So you are entitled to medical care (civilian) and are receiving it.  So you should get your civilian physician to write you a prescription that states you need 'special' boots.  Take that prescription to your supervisors, they in turn should recommend:
- that you be allowed to wear non-issue boots (your own money) or
- that you be seen by a military MO to verify the requirement/entitlement (DND pays).

As for the contents of your Release Medical documents, you can request a copy of your Regular Force Medical file through an Access to Information Request, once you receive it you can verify its contents.  More info is available at: http://www.admfincs.forces.gc.ca/admfincs/subjects/DAOD/1002/2_e.asp The databank for Medical Records is DND PPE 810.
 

armyvern

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Dog said:
I contacted my unit with this information and was told that they would contact NDMC directly, but not to expect anything for about 6 months, and even then it would probably just be authorization to exchange my MkIII's for the newer GP's.... for a trial period to see if that fixes me before I can even attempt to get authorization to wear anything non-standard. So what happens for that 6 months?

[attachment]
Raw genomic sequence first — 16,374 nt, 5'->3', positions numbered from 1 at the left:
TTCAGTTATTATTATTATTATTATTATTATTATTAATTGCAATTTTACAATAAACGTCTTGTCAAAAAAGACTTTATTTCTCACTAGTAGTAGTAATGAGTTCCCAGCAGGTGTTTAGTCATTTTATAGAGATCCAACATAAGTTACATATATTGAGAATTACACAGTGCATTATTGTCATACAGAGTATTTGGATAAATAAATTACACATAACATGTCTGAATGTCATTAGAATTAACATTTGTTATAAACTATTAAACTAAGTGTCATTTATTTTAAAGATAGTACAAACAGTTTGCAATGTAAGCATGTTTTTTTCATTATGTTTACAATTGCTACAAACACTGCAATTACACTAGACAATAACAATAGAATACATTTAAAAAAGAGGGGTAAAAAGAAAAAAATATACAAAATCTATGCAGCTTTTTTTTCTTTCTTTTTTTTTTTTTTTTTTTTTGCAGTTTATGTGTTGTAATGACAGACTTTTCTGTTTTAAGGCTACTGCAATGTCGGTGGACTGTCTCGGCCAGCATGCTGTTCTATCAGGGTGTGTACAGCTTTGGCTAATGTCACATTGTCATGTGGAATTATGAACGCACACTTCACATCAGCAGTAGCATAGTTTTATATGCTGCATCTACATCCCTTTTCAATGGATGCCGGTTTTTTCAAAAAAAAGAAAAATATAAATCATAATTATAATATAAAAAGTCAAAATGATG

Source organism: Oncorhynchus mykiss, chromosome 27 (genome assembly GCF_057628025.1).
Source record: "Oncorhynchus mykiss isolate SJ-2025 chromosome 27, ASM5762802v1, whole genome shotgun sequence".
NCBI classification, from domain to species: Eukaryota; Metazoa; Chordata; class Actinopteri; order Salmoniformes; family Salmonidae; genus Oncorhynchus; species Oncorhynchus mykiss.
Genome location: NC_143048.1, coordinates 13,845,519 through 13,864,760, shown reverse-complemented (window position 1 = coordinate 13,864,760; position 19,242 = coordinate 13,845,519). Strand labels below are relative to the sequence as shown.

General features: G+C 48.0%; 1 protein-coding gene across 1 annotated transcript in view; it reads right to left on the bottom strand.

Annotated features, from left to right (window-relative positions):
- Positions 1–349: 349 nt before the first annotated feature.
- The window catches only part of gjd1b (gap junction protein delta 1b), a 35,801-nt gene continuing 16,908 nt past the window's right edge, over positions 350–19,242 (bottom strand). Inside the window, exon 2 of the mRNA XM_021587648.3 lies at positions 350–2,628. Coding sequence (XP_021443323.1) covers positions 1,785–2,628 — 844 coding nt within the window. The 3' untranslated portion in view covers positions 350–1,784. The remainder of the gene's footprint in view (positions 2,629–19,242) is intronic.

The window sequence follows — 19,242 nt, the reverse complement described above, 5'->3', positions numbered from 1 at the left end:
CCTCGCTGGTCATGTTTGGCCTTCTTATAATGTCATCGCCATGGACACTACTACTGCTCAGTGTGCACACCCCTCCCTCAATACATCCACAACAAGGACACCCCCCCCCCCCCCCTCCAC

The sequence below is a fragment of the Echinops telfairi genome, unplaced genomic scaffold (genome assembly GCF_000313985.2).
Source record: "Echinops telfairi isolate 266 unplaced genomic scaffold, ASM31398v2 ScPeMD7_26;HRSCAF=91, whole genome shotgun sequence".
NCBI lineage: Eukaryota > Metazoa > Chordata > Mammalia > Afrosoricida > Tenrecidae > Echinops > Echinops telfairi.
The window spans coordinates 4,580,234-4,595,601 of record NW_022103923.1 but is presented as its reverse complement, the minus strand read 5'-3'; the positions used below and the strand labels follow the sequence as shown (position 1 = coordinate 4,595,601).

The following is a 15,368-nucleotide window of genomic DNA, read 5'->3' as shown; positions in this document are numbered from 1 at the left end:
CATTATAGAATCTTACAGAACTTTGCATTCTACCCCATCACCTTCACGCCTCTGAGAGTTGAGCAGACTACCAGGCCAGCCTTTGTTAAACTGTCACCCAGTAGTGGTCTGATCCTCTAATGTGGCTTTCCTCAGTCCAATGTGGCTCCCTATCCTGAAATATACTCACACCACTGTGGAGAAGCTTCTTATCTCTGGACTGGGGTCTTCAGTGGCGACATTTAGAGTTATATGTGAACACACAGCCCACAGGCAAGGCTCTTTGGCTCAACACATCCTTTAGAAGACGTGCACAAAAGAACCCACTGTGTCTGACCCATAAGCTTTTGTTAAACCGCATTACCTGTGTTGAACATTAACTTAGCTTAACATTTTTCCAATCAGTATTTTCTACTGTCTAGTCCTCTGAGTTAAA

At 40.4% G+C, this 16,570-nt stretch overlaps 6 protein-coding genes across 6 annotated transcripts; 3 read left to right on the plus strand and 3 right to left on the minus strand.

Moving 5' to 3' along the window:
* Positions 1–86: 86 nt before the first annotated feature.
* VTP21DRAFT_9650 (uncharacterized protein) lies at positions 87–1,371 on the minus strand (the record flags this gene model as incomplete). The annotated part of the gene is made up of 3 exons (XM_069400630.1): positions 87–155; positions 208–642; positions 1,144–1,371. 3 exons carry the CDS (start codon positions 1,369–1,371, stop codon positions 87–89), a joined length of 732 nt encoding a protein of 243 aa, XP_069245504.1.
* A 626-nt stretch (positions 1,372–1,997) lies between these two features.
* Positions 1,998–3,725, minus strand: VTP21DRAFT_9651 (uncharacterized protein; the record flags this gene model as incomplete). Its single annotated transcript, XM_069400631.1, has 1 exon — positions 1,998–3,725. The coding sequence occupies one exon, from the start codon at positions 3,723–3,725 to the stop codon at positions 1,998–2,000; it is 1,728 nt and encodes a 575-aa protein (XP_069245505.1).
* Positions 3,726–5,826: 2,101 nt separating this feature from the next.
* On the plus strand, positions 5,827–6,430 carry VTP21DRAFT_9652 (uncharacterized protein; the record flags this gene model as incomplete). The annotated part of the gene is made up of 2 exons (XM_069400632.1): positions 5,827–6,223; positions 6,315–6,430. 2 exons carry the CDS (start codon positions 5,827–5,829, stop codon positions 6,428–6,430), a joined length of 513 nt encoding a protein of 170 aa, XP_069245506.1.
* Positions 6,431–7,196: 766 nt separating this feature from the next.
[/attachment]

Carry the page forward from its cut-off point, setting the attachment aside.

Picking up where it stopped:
Advice?

PM inbound on this bit.
 

midgetcop

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How did your family doctor conclude that you had irreversible nerve damage? What kind of tests did he/she conduct? I don't want to presume to know more than a doctor on any medical issue, but if it was just a matter of the doc conducting a quick physical and then making a diagnosis, I'd get a second opinion. Hopefully you can be referred to a neurologist, who will be able to tell you where your nerves are being damaged/pinched. Your condition might even be treatable with physiotherapy.

As I said, I'm not a doctor. But I've been through this whole process before (completely different body part), and this was my experience.
 

Dog

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Thanks to all who replied... I'll take at look at those things, Vern & Frostnipped.